A couple of weeks ago, I was a guest at Northwestern for an energy and entrepreneurship course. The main question that we discussed was where do we see energy markets in 2020? It’s dangerous to speculate in energy, but here are my thoughts in four graphs:
1. Energy Transitions
Energy is a big, physical problem — it’s about math and physics — you’re not going to “Whats App” the energy market. Thus, energy transitions happen over large periods of time — it’s hard to turn the ship. But there are long-term trends and transitions, and they typically are towards cheaper and denser fuels. The large-scale trends seemingly evident now are that solar and natural gas are on their way up, and coal, nuclear, and petroleum are on the their way down. I think these trends will continue, at least in the US: we’re not going to build any more coal or nuclear power plants, and methane and renewables are growing fast.
To even begin to predict the future of energy, of course it’s important to understand the current and past dominant fuel source — in our case, that’s petroleum. If you had to guess what the price of oil would be in 2020, what would you say? Above $80? Above $120? Or even higher? The majority of the class thought it would be over $120. The day I was there, oil for delivery in December 2020 settled at $77.72. This tells you what the market thinks. As Ahmed Zaki Yamani, the Sauidi Oil Minister, said, “The Stone Age came to an end not for a lack of stones, and the oil age will end, but not for a lack of oil.” So it is a demand issue — fewer miles driven, fewer drivers licenses, and greater fuel efficiency will mean less demand for oil. Oil may not be $77 in 2020, but it’s going to be lower than people think—let’s say under $100.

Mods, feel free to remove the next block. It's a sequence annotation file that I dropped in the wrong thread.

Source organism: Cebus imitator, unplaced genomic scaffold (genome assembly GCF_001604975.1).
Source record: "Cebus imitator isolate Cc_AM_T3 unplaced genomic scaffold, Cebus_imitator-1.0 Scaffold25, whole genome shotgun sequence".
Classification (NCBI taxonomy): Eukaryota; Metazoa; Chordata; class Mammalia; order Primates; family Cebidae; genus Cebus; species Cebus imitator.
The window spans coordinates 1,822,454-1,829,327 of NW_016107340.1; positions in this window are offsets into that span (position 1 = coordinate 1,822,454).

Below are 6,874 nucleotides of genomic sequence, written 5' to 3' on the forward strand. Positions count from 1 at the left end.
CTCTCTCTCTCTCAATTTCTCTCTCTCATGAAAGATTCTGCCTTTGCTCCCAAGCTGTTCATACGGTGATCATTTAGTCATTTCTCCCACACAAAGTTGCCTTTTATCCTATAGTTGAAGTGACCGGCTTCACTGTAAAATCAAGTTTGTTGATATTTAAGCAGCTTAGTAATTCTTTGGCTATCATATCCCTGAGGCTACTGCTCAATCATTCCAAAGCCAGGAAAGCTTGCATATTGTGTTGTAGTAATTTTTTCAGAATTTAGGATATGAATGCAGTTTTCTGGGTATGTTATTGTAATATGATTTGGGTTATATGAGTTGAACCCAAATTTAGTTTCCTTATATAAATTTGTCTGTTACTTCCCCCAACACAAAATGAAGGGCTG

It’s important to remember that $5 methane (natural gas) is the equivalent of a $29 barrel of oil. Methane is cheap, seemingly abundant, and the least CO2-intensive of all fossil fuels. Methane combusts cleanly while diesel produces SOx, NOx, and particulate matter. Just looking at the price disparity and the change in reserves, I think there is a real chance that you see methane pass petroleum in that first graph by 2020.
Solar is growing exponentially, and when things grow exponentially, we tend to under-predict the consequences, and I think this is true of solar. Gains in semiconductor technology continue to accelerate and have led to a Moore’s Law of solar as it relates to efficiency. It was originally assumed that band gaps would create a physical limit to efficiency. However, physicists have figured out how to stack cells to create complimentary band gaps or multi-junction cells with theoretical efficiencies north of 40%. Photosynthesis is just 11%. Think about that — we’re 4x better than photosynthesis, a process that took millions of years to hone. Solar cells with 50% theoretical efficiency by 2020 seems realistic.
Energy transitions are large-scale and slow-moving, to be sure, but they are real. So again, although it is difficult to try to predict energy markets, I think the four trends above are accurate and here to stay, at least for the foreseeable future.